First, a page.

All year long we’re taking a look back at some of the best, most memorable, or at least culturally significant movies from 1999. That was twenty years ago and it feels like last Thursday. Already in the series we’ve considered M. Night Shyamalan’s breakout hit: The Sixth Sense. It’s a horror-thriller that stands the test of time and works as a great movie that would have been great in any year of release. M. Night could have made this movie yesterday and he would have had a smash on his hands. He could have released it in 1989 and it would have been just as tremendous.
We then looked at Fight Club, a movie very different from The Sixth Sense. It was very much a product of its time and time has not been good to it. It’s obnoxious, pretentious, gritty but undramatic, and the twist at the end was flat compared to Shyamalan’s first big shocker. In March we reminisced about the bygone fun of The Mummy, a film that has certainly held up, precisely because it leaned heavily on the past and its Indiana Jones inspirations. Already we have a tremendously eclectic few movies. One modern-day thriller/horror, one gritty 90’s-esque macho-fantasy, and one 1920’s-set throwback.
In April, everything was thrown aside as we reflected on the revolutionary and genre-defining sci-fi feature, The Matrix. In May, we talked about the awesomeness that was Star Wars Episode I….’s teaser trailer, before lamenting in June how the masterful IRON GIANT fell through the cracks. In July we reflected on the seminal low-budget horror hit, The Blair Witch Project before taking a break in August to consider how culturally-defining the year of 1999 was in all aspects of entertainment. Last month we looked back on just how timeless the dated setting of Office Space is, twenty years after release.
It’s Halloween month, which means scary movies from here to All Saints Day. 1999 had its fair share to reflect on and a couple have already been considered. The Sixth Sense put the now-infamous M. Night Shyamalan on the map while The Blair Witch Project ushered in a generation of copy-cat films. There are some other 1999 movies that didn’t make the list, simply because they’re “not awesome.” Movies like The Talented Mr. Ripley, The House on Haunted Hill, and End of Days all qualify as worthy of the scariest month of the year, even if the quality of those movies was lacking.
The movie to consider this month, however, is one that rightly deserves the title of “awesome.”
Sleepy Hollow represents the last great “Tim Burton” sort of Tim Burton movie. Before you point to Big Fish (which I loved) and Big Eyes (which I really liked), neither of those movies represent the kind of movie that Burton made a name for himself making in the ’80s and ’90s. There’s a certain style that defines those films like Edward Scissorhands, Batman, Beetlejuice, and Mars Attacks, that has yet to be replicated in more recent movies like Dark Shadows, Alice in Wonderland, or Dumbo. In those movies, you can find some of the pieces but not the whole; the look is there, but not the feel.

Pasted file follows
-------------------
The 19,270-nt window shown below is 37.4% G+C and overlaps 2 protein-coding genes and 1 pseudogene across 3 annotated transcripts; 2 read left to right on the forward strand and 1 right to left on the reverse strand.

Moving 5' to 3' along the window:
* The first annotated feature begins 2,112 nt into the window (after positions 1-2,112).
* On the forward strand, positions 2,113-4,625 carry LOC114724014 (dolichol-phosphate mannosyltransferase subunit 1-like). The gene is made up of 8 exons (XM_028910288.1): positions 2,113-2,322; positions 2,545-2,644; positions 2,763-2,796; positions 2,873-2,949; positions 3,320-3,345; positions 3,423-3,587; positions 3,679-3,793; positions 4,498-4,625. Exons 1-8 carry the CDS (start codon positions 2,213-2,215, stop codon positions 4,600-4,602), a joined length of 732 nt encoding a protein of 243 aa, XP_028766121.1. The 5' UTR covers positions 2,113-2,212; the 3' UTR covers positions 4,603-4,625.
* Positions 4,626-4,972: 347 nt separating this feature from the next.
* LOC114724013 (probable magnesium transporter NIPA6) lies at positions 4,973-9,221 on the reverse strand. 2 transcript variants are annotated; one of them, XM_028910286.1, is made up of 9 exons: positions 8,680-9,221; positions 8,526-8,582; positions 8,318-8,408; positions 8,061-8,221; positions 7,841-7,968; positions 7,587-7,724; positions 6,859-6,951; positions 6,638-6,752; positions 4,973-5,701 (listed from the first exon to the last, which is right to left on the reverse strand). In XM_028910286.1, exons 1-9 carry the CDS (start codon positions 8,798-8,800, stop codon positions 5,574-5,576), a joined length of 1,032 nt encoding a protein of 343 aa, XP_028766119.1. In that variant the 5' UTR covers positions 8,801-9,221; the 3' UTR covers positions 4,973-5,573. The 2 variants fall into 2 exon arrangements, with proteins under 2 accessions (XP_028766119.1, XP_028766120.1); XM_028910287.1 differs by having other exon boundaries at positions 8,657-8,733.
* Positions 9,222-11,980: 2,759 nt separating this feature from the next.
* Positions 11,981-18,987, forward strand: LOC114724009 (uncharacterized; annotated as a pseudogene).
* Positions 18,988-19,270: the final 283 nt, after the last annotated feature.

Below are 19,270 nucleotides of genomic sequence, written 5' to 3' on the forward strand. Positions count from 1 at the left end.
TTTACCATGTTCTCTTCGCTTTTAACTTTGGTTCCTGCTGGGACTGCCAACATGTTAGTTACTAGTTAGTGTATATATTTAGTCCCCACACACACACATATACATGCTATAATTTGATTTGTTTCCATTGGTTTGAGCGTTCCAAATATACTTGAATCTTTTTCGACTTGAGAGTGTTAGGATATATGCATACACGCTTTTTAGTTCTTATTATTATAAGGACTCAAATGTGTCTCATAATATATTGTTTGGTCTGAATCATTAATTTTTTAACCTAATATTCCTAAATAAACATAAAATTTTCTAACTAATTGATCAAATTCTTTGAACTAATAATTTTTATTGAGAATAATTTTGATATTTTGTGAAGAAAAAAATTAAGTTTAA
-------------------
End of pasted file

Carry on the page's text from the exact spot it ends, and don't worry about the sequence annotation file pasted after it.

Sleepy Hollow was the end of an era and it’s the last movie where Tim Burton put everything together to make a movie that only he could make. Other directors could do their take on the legend of the Headless Horsemen, but none but “Peak Burton” would make it quite like this. To explain that further, let’s consider the six things that make the movie so great…
The man at the center of it all needs no introduction, I would hope. As with all his best movies, there was something to the project that spoke to him. It wasn’t a “job” or an “assignment.” He wanted to make this. He had an idea in mind. In this case, Burton had been fascinated by The Legend of Sleepy Hollow story for years, going back to his time as an animator for Disney. The offer came to him after the failure to get Superman Lives off the ground. He received the offer to direct and instantly took to the idea, noting that he’d never done a proper “horror” movie before. Another long-time influence crept into the development, namely Burton’s love of the old Hammer Film Production films (such as Dracula, Frankenstein, and The Mummy). Whenever Burton is inspired, there’s usually at least a spark of magic. Here, the magic covers the film from beginning to end.